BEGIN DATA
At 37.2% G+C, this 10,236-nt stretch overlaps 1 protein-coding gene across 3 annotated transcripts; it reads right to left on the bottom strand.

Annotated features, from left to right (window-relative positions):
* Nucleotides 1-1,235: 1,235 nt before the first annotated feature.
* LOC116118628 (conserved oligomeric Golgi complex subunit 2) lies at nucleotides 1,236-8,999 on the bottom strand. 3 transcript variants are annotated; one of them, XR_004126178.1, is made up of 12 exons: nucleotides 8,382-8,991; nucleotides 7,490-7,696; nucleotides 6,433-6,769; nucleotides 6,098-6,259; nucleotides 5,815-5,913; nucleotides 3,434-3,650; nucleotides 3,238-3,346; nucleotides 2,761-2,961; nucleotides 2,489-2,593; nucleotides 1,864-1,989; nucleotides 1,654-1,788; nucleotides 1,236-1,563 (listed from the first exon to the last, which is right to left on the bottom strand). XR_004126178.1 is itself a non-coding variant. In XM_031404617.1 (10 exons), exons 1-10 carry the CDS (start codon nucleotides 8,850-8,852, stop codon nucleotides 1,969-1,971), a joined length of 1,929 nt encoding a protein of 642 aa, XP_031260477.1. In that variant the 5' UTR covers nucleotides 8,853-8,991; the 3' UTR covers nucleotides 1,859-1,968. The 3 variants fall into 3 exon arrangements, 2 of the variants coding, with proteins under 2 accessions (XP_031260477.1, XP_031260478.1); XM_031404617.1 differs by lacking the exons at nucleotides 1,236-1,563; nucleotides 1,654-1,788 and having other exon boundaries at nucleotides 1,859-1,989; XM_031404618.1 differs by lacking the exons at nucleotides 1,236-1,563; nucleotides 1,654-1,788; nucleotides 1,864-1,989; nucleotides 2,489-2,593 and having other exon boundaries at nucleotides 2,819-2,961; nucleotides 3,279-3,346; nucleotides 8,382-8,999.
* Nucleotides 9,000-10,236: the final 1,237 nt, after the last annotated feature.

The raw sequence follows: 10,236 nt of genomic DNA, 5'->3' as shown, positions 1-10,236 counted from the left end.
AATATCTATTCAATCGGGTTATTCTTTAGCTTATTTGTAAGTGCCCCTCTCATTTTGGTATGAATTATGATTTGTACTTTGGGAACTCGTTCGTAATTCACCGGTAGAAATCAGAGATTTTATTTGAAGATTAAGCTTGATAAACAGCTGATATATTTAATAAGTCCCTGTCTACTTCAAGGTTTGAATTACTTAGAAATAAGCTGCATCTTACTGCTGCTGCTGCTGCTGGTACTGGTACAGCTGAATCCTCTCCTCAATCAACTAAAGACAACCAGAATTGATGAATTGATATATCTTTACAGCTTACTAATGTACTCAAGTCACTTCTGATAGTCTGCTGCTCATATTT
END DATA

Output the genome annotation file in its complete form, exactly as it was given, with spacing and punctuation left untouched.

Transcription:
At 37.2% G+C, this 10,236-nt stretch overlaps 1 protein-coding gene across 3 annotated transcripts; it reads right to left on the bottom strand.

Annotated features, from left to right (window-relative positions):
* Nucleotides 1-1,235: 1,235 nt before the first annotated feature.
* LOC116118628 (conserved oligomeric Golgi complex subunit 2) lies at nucleotides 1,236-8,999 on the bottom strand. 3 transcript variants are annotated; one of them, XR_004126178.1, is made up of 12 exons: nucleotides 8,382-8,991; nucleotides 7,490-7,696; nucleotides 6,433-6,769; nucleotides 6,098-6,259; nucleotides 5,815-5,913; nucleotides 3,434-3,650; nucleotides 3,238-3,346; nucleotides 2,761-2,961; nucleotides 2,489-2,593; nucleotides 1,864-1,989; nucleotides 1,654-1,788; nucleotides 1,236-1,563 (listed from the first exon to the last, which is right to left on the bottom strand). XR_004126178.1 is itself a non-coding variant. In XM_031404617.1 (10 exons), exons 1-10 carry the CDS (start codon nucleotides 8,850-8,852, stop codon nucleotides 1,969-1,971), a joined length of 1,929 nt encoding a protein of 642 aa, XP_031260477.1. In that variant the 5' UTR covers nucleotides 8,853-8,991; the 3' UTR covers nucleotides 1,859-1,968. The 3 variants fall into 3 exon arrangements, 2 of the variants coding, with proteins under 2 accessions (XP_031260477.1, XP_031260478.1); XM_031404617.1 differs by lacking the exons at nucleotides 1,236-1,563; nucleotides 1,654-1,788 and having other exon boundaries at nucleotides 1,859-1,989; XM_031404618.1 differs by lacking the exons at nucleotides 1,236-1,563; nucleotides 1,654-1,788; nucleotides 1,864-1,989; nucleotides 2,489-2,593 and having other exon boundaries at nucleotides 2,819-2,961; nucleotides 3,279-3,346; nucleotides 8,382-8,999.
* Nucleotides 9,000-10,236: the final 1,237 nt, after the last annotated feature.

The raw sequence follows: 10,236 nt of genomic DNA, 5'->3' as shown, positions 1-10,236 counted from the left end.
AATATCTATTCAATCGGGTTATTCTTTAGCTTATTTGTAAGTGCCCCTCTCATTTTGGTATGAATTATGATTTGTACTTTGGGAACTCGTTCGTAATTCACCGGTAGAAATCAGAGATTTTATTTGAAGATTAAGCTTGATAAACAGCTGATATATTTAATAAGTCCCTGTCTACTTCAAGGTTTGAATTACTTAGAAATAAGCTGCATCTTACTGCTGCTGCTGCTGCTGGTACTGGTACAGCTGAATCCTCTCCTCAATCAACTAAAGACAACCAGAATTGATGAATTGATATATCTTTACAGCTTACTAATGTACTCAAGTCACTTCTGATAGTCTGCTGCTCATATTT